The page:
Learn more about rspec let. There's a debate going on.
Do not over use mocks and test real behavior when possible. Testing real cases are useful when updating your application flow.
Mocking makes your specs faster but they are difficult to use. You need to understand them well to use them well. Read more about. If you have ever worked in a medium size project but also in small ones , test suites can be heavy to run. To solve this problem, it's important not to load more data than needed. Also, if you think you need dozens of records, you are probably wrong.
This is an old topic, but it's still good to remember it. Do not use fixtures because they are difficult to control, use factories instead. Use them to reduce the verbosity on creating new data. One important note. When talking about unit tests the best practice would be to use neither fixtures or factories. Put as much of your domain logic in libraries that can be tested without needing complex, time consuming setup with either factories or fixtures. Read more in this article. Use readable matchers and double check the available rspec matchers.go site
Rails Best Practices 12222 for Rubynetti
Making tests is great and you get more confident day after day. But in the end you will start to see code duplication coming up everywhere. Use shared examples to DRY your test suite up. In our experience, shared examples are used mainly for controllers.
Since models are pretty different from each other, they usually do not share much logic. Learn more about rspec shared examples.
Ruby Best Practices: A Review
Deeply test your models and your application behaviour integration tests. Do not add useless complexity testing controllers. When I first started testing my apps I was testing controllers, now I don't. Now I only create integration tests using RSpec and Capybara. Because I truly believe that you should test what you see and because testing controllers is an extra step you don't need. You'll find out that most of your tests go into the models and that integration tests can be easily grouped into shared examples, building a clear and readable test suite.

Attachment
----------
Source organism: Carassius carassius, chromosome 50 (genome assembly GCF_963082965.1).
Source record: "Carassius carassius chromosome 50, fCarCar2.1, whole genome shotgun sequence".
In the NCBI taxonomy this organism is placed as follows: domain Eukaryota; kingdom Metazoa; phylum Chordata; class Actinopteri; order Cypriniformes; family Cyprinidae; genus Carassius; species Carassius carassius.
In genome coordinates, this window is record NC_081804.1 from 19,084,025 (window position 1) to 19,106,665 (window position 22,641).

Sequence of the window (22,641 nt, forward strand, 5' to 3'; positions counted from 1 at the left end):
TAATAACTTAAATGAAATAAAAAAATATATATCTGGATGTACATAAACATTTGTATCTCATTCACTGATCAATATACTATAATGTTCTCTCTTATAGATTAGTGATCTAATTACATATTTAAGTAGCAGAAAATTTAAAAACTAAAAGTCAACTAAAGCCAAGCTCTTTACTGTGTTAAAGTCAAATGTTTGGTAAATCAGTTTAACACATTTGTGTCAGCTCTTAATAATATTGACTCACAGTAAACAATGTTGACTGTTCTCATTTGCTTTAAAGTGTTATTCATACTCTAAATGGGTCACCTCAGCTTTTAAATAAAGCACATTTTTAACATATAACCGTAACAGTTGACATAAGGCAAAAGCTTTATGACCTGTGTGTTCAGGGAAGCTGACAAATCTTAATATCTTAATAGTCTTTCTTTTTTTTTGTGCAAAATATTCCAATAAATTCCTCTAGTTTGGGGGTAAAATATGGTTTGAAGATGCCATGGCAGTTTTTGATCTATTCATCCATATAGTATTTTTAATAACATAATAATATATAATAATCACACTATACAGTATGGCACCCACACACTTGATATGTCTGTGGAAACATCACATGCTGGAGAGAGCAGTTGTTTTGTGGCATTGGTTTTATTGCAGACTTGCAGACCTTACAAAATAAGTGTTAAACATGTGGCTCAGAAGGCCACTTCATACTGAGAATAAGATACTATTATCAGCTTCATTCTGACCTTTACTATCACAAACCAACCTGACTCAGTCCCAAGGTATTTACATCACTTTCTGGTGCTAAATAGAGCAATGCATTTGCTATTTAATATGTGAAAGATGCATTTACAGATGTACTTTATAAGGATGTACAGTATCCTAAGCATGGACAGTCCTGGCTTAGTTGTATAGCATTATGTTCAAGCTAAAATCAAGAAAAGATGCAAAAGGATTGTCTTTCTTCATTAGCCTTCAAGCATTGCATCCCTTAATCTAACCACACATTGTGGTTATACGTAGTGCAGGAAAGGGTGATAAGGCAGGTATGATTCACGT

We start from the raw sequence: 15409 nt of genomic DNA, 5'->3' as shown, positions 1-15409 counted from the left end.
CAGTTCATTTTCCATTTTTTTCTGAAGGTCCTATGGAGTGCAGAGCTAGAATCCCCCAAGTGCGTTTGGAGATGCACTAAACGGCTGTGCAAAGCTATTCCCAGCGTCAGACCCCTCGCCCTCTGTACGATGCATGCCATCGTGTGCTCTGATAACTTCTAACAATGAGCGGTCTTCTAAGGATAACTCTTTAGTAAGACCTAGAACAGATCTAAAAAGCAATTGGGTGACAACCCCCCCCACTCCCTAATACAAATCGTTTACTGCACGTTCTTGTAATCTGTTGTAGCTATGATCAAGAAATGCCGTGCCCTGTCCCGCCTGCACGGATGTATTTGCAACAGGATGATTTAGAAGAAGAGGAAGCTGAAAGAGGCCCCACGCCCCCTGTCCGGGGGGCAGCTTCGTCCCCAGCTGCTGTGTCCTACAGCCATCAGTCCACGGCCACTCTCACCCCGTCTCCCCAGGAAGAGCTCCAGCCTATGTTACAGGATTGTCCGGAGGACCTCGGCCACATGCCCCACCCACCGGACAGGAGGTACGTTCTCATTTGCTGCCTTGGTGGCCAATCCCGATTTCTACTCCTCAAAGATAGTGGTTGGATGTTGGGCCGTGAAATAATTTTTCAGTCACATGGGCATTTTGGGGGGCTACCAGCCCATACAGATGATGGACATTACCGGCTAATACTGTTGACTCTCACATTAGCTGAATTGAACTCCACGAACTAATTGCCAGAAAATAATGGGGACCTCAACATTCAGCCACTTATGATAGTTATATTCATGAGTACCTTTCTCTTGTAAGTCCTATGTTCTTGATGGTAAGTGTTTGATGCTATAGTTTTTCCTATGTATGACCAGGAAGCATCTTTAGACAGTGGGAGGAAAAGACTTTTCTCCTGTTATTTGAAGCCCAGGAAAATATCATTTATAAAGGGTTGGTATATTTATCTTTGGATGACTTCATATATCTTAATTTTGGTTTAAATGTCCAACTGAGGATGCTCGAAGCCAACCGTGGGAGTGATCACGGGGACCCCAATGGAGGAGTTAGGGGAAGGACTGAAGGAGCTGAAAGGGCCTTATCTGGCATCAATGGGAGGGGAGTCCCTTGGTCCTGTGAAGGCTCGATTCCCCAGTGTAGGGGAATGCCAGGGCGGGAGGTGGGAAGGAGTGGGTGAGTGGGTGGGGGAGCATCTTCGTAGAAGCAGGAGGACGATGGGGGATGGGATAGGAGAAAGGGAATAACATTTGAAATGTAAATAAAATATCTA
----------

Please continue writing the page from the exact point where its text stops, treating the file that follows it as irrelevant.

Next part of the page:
This is an open debate in the Ruby community and both sides have good arguments supporting their idea. People supporting the need of testing controllers will tell you that your integration tests don't cover all use cases and that they are slow. Both are wrong. You can easily cover all use cases why shouldn't you?
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In this way you will run only the specs you need to test blazing fast without stopping your flow. Do not use should when describing your tests. Use the third person in the present tense. So that was my biggest win. But from an authors perspective, RBP has given me a great boost in exposure.
I already had name recognition in the inner circles of Ruby community, but after writing the book, I find more opportunities from folks I probably wouldn't have been able to reach otherwise. This has been good for my open source projects, and good for my work. I'm glad I did this, and it worked out well. I'd recommend it to others, for sure.
Of course, buying the book will make O'Reilly happy, so go ahead and do that if you want :. It's quite a risk to open up a book like this. More so if the main sales are expected to be E-versions. I've talked to a few people who did things along this line, and they are of two minds.